The veterans of the Canadian Brass here show why the group continues to attract big audiences despite a good deal of competition they themselves have inspired. By now their seamless blend, made possible by the way each individual instrumentalist polishes his attack down to a seductive gentleness, is familiar to almost everyone who listens to over-the-air or Internet classical radio. The Canadian Brass sound has survived numerous changes in personnel and is by now widely imitated. Not so easy to imitate, and probably more significant in the end, is the group's innovative programming. Ensembles of various kinds mix classical and jazz materials in concert and on recordings. But few indeed are able to draw on a large repertoire and apply the musical sensitivity necessary to make the listener forget that anything unusual is being done. Although the rudimentary liner notes refer to "Music on the Classical Side" and "Music on the Jazz Side," the program is not divided into two parts but intertwines the two "sides" in unexpected ways. Bach's Toccata and Fugue in D minor, BWV 565, would not seem a good fit for a segue into My Melancholy Baby, but hear the end of track 5 and the beginning of track 6 for a taste of why the Canadian Brass has been so successful. The pairing of Amazing Grace and the Pachelbel Canon takes materials that could have been overfamiliar and makes of them a lovely and spiritual interlude. How do they do it? Somehow the anchoring of the group's sound in the brass music of the early Baroque, a big chunk of which opens the program, provides a perspective that arches over the variety of music that appears later in the program -- that's part of it, along with great subtlety in the various arrangements group members have done over the years. Apparently issued by the group itself, this release suffers from unattractive graphic design. The talents of the musicians, however, remain undiminished.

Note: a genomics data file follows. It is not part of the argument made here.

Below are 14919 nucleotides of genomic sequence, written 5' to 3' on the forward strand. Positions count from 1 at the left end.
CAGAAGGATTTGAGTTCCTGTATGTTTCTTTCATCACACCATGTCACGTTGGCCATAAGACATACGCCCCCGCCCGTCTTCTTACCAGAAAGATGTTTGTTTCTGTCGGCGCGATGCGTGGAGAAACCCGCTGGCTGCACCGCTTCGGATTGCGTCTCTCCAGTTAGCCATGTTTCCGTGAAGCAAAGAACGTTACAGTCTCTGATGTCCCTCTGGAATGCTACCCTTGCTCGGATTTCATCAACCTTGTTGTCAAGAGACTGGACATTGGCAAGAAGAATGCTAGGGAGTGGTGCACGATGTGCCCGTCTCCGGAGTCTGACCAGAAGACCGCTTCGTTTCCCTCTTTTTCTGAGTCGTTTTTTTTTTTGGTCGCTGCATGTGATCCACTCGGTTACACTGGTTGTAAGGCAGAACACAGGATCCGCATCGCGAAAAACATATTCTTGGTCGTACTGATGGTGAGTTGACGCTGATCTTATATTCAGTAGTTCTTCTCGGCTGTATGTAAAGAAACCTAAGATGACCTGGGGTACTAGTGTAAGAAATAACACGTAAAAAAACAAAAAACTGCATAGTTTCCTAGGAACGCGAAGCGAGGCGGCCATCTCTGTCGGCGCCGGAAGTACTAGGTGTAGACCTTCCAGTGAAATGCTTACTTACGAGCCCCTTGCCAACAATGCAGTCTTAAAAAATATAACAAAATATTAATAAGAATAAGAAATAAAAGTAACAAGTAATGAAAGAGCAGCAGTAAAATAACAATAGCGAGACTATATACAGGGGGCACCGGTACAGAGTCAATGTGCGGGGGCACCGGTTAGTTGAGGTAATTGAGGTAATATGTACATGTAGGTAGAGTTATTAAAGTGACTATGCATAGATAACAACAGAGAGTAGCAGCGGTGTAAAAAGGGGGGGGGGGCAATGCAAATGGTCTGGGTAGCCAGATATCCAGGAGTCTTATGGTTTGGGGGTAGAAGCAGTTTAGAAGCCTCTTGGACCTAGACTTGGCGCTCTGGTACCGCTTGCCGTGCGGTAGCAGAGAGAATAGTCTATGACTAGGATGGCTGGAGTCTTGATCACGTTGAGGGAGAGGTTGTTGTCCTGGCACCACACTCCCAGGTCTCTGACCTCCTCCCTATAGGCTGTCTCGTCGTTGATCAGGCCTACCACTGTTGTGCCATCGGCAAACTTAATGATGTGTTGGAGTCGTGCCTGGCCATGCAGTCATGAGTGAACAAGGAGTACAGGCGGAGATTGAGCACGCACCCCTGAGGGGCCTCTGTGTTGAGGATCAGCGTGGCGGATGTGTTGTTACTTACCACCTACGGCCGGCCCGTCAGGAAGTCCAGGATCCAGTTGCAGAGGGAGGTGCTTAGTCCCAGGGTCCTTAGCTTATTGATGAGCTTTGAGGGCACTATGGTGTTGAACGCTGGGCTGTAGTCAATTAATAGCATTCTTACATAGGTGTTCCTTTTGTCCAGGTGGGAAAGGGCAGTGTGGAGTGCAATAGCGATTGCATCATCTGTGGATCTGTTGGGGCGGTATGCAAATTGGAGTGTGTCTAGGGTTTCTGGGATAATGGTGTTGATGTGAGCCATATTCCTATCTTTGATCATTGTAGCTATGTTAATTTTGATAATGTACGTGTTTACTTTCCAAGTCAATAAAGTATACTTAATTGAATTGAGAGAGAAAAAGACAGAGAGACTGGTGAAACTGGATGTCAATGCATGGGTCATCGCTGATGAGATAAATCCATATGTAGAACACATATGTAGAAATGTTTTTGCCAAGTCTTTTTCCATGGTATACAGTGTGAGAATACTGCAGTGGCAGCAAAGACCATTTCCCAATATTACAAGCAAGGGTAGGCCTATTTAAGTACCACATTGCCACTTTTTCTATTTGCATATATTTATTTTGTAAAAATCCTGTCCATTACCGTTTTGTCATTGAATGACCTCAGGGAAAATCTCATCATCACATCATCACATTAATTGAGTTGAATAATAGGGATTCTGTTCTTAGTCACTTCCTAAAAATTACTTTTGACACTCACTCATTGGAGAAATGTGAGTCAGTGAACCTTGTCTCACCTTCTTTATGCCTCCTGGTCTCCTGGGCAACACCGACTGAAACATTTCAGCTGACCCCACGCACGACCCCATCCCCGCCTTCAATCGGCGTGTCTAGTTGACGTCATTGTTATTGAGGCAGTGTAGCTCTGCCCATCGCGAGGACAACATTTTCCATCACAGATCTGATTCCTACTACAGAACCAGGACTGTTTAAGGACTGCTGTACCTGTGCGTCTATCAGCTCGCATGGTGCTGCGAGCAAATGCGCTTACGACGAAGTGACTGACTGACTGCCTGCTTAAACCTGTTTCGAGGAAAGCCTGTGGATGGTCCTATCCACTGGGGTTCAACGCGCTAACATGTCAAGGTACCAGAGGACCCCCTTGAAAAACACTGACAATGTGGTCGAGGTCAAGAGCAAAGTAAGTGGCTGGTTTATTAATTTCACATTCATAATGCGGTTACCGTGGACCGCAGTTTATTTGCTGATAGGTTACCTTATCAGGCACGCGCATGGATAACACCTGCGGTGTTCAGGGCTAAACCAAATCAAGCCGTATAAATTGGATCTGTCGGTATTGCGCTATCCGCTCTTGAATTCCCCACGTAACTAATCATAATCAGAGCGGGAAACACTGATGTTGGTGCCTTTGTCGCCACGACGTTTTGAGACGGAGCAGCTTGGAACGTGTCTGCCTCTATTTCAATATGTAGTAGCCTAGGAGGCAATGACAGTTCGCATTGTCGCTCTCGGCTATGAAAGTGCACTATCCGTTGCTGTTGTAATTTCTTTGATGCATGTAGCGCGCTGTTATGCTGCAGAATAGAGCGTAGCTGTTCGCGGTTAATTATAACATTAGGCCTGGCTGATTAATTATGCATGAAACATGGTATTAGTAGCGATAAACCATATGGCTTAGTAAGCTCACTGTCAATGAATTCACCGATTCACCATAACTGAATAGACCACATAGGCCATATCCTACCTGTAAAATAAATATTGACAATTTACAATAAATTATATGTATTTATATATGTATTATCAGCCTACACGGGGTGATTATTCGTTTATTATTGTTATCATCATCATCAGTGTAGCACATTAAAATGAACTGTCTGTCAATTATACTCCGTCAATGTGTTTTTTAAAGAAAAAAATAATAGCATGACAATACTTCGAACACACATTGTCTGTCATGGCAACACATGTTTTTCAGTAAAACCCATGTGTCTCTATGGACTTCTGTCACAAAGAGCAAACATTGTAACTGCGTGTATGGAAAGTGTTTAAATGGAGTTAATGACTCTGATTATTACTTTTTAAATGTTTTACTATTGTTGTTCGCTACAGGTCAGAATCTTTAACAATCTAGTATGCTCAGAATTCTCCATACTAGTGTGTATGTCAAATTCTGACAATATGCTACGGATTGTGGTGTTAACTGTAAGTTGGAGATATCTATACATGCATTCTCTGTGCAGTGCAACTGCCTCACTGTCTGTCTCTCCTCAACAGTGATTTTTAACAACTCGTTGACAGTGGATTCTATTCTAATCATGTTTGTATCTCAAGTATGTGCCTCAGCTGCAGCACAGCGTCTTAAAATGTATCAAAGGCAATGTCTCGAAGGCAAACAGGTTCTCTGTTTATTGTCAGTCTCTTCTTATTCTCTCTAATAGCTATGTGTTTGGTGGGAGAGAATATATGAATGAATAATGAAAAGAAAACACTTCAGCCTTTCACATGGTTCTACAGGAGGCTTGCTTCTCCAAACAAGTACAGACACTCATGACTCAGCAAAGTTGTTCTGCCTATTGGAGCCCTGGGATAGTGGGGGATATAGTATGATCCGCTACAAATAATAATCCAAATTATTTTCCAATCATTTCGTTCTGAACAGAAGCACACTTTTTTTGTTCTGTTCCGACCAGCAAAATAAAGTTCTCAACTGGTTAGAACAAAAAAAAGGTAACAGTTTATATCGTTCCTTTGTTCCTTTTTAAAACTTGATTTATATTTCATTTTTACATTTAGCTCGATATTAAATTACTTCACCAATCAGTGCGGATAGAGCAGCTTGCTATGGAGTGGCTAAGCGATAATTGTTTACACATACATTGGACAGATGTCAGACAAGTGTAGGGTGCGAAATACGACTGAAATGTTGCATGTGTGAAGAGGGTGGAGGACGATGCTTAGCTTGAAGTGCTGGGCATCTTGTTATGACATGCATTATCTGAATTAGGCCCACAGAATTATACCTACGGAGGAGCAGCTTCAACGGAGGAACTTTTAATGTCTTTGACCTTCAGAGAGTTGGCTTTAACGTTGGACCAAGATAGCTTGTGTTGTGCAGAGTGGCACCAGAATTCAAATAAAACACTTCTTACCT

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AllMusic Review by James Manheim
|Orchestral Suite No. 3, BWV 1068|